practices, increasing juvenile survival rate and hence adult fish stocks
(Picken, 1992). Others however, suggest that rather than increase biomass reefs
would primarily attract and concentrate fish, making them more vulnerable to
exploitation (AUMS, 1997).
Other obstacles that have prevented initiation of a
North Sea programme are the concerns of the important stakeholder groups, such
as the navigational hazard posed by sub-surface structures, lost fishing
grounds, potential for pollution, and liability issues. However, the results of
the questionnaire and interview survey show that while stakeholders understand
the importance of distinguishing between careful placement of materials to
create a reef, and dumping/disposal of structures, many would support a
rigs-to-reefs scheme, and are keen for further research to take place. Perhaps
the outcome of such research could be used in the reappraisal of the OSPAR ban
on dumping, which currently prevents the development of a North Sea
most interesting aspect of the results of the survey is the response from sports
anglers and divers. Although it had been suggested that a North Sea rig-reef
would not be a suitable attraction for these groups, the overwhelmingly positive
response obtained by the survey suggests that the recreational angling and
diving community could in fact play an important role in such a scheme. The
study initially set out to attempt to assess the impacts of a North Sea
rigs-to-reefs programme aimed primarily at increasing fish stocks. The results
of the survey indicate that while the scheme could (arguably) have benefits for
commercial stocks and certainly provide benefits for marine communities and
habitats, there could also be important socio-economic benefits gained through
use of the rig-reefs as attractions for sports anglers and divers.
is important to remember however, that despite a generally positive and
enthusiastic response to the concept of North Sea rigs-to-reefs, the opinions
expressed in the questionnaire survey may be based on low levels of information.
This obvious (although potentially misguided) support for a North Sea
rigs-to-reefs scheme could however be perceived as another reason for
policy-makers to carry out the necessary research to provide evidence to confirm
the true feasibility of such a scheme.
results of both the literature review and the questionnaire survey have
highlighted the need (and enthusiasm amongst most stakeholders) for further
research in this area, and also a number of issues which stakeholders feel must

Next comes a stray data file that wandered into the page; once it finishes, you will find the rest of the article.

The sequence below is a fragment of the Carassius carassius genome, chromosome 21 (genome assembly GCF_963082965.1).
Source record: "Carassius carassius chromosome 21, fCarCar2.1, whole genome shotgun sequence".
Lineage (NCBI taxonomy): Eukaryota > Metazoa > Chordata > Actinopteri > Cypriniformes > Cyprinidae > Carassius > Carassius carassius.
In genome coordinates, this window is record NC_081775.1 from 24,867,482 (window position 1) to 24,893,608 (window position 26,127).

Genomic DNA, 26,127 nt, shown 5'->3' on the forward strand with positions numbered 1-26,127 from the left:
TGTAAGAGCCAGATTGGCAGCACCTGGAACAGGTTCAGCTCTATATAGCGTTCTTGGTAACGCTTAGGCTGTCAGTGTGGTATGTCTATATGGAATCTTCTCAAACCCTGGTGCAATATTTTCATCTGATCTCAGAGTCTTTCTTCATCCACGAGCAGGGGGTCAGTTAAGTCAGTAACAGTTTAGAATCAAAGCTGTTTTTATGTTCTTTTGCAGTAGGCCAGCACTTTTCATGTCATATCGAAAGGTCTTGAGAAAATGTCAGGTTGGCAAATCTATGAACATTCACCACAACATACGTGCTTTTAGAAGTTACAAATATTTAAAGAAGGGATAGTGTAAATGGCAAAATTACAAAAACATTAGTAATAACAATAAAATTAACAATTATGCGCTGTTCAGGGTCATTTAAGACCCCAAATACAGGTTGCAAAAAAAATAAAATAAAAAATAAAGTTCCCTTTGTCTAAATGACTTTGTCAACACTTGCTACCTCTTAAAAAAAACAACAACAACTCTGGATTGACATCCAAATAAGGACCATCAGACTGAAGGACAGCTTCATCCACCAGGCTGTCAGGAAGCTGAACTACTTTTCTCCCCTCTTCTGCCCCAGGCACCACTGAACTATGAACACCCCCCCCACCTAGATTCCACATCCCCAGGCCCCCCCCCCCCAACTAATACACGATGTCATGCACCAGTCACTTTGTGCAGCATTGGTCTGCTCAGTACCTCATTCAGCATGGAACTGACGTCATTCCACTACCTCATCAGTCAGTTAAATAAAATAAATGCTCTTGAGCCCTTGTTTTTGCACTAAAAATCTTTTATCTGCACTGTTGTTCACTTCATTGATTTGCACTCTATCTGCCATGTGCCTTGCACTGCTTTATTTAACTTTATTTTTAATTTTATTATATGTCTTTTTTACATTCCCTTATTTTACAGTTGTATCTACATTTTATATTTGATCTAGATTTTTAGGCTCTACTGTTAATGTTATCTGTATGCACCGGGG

be resolved, prior to deployment, namely:
Effects of rig-reefs on local and regional commercial fish stocks
Potential contamination effects
Physical integrity issues
- Navigational and safety issues
most useful data that could be produced would come from a full-scale, in-situ
test programme. This study therefore attempted to design such a programme based
on the information obtained through the investigation. The test programme would
involve the deployment of a single steel jacket, in an area 15 miles off the UK
coast, north east of Newcastle-Upon-Tyne, and at a depth of >80m. The
lattice-type jacket would be separated into several units and laid on the
seabed, and a commercial no-take zone would be enforced around the site. A
5-year monitoring programme would be established, with assistance from the
recreational angling and diving communities, who would be allowed strictly
controlled use of the reef.
However, if such a programme were to go ahead, much
opposition could be expected, particularly from environmentalist groups. While
these groups may by swayed by positive results of a long-term monitoring scheme,
many of the other issues involved (particularly regarding the fishing community)
are socio-economic, and are not likely to be altered by additional biological
research (Steinbach, 1991).
For these reasons, extensive planning must take place
prior to any deployment, and involvement of all interested parties is
dolphins of the Moray Firth
From time to time SACN is
asked to take part in various consultations. Having campaigned on the plight of
the dolphins of the Moray Firth, whose numbers were dwindling (partly suspected
as a result of decreasing food supplies) SACN was asked to take part in the
consultation aimed at putting in a new management scheme to secure their
Most of the issues and
comments identified by SACN were incorporated into the final document. These
comments were largely directed at taking a ‘holistic’ view of the ecology
supporting the dolphin population, ensuring protection for the environment
supporting the entire food chain.
This is an example of one of
the ways that anglers can make a contribution to the environmental cause, and at
the same time protect the health of the stocks we are interested in.
SACN is proud to be
acknowledged as contributing to the consultation, particularly representing the
words ‘Sea Anglers’.
MANAGEMENT SCHEME FOR THE MORAY FIRTH
new Management Scheme has been launched, aimed at securing the future of the
dolphins in the Moray Firth.
Organisations, businesses and individuals have worked
together to develop the scheme, seeking to ensure that management of activities
taking place in the Firth is compatible with the dolphin interests. The Scheme
addresses a wide range of potential threats to the dolphins caused by
disturbance, contamination, disease and depletion of food resources, and
includes activities such as contaminant discharge, boat traffic, dredging and
sea disposal, fishing, military activity and oil industry operations.
Widespread public consultation on the scheme has resulted in around 100 agreed